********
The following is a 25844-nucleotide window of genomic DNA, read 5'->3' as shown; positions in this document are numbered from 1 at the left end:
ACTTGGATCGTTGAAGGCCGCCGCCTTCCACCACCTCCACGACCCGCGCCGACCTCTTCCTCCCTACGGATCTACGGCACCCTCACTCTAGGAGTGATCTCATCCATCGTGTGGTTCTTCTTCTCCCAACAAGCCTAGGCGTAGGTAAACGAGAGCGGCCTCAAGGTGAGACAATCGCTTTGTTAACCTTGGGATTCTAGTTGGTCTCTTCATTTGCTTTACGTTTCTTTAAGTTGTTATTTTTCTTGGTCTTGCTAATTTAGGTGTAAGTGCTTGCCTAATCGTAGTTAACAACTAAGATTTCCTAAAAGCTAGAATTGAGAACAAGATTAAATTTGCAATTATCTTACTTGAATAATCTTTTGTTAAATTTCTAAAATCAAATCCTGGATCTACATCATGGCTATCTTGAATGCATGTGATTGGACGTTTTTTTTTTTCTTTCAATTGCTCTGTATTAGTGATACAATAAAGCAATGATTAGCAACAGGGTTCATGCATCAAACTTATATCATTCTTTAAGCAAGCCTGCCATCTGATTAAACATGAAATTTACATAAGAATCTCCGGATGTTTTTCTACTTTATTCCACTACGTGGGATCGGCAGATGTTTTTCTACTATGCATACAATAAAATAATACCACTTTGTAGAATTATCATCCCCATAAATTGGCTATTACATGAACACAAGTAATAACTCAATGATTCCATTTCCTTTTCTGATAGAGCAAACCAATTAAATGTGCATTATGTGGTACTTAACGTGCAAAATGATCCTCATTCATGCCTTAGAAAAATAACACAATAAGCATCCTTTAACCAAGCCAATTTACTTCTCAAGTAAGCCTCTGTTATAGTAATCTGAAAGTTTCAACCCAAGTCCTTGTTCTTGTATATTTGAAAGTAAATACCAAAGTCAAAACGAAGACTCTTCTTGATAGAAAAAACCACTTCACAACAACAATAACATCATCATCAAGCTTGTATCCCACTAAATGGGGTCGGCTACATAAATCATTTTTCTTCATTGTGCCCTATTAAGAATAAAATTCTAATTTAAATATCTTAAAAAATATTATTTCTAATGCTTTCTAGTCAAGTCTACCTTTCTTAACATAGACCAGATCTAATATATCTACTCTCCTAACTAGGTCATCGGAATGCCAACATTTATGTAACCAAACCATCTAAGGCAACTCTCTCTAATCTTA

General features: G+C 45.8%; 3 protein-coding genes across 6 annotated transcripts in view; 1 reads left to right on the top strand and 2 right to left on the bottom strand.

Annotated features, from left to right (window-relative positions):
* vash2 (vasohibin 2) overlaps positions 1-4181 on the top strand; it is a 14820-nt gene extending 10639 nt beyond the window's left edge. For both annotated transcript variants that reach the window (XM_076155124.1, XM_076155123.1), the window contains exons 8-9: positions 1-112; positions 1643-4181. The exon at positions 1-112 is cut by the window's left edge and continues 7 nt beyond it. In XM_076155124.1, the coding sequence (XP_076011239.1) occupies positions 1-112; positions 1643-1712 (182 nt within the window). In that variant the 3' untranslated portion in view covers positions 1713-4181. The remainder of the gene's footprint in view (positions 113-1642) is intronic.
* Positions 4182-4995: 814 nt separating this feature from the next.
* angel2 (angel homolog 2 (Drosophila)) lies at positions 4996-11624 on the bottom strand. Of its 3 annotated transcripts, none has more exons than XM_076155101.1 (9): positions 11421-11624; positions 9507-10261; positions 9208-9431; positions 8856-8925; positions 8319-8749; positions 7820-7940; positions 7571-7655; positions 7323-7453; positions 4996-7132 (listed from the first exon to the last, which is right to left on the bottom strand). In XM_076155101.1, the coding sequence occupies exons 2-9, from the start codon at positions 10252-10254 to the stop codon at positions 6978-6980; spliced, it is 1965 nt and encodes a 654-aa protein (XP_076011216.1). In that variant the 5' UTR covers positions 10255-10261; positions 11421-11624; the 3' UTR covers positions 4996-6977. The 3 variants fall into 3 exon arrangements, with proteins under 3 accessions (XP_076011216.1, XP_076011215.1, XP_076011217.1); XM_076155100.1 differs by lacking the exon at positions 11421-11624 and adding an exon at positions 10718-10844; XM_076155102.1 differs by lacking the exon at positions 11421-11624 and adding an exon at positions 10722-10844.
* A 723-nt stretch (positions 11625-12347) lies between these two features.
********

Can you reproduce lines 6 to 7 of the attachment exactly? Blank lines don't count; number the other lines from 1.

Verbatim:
* Positions 4182-4995: 814 nt separating this feature from the next.
* angel2 (angel homolog 2 (Drosophila)) lies at positions 4996-11624 on the bottom strand. Of its 3 annotated transcripts, none has more exons than XM_076155101.1 (9): positions 11421-11624; positions 9507-10261; positions 9208-9431; positions 8856-8925; positions 8319-8749; positions 7820-7940; positions 7571-7655; positions 7323-7453; positions 4996-7132 (listed from the first exon to the last, which is right to left on the bottom strand). In XM_076155101.1, the coding sequence occupies exons 2-9, from the start codon at positions 10252-10254 to the stop codon at positions 6978-6980; spliced, it is 1965 nt and encodes a 654-aa protein (XP_076011216.1). In that variant the 5' UTR covers positions 10255-10261; positions 11421-11624; the 3' UTR covers positions 4996-6977. The 3 variants fall into 3 exon arrangements, with proteins under 3 accessions (XP_076011216.1, XP_076011215.1, XP_076011217.1); XM_076155100.1 differs by lacking the exon at positions 11421-11624 and adding an exon at positions 10718-10844; XM_076155102.1 differs by lacking the exon at positions 11421-11624 and adding an exon at positions 10722-10844.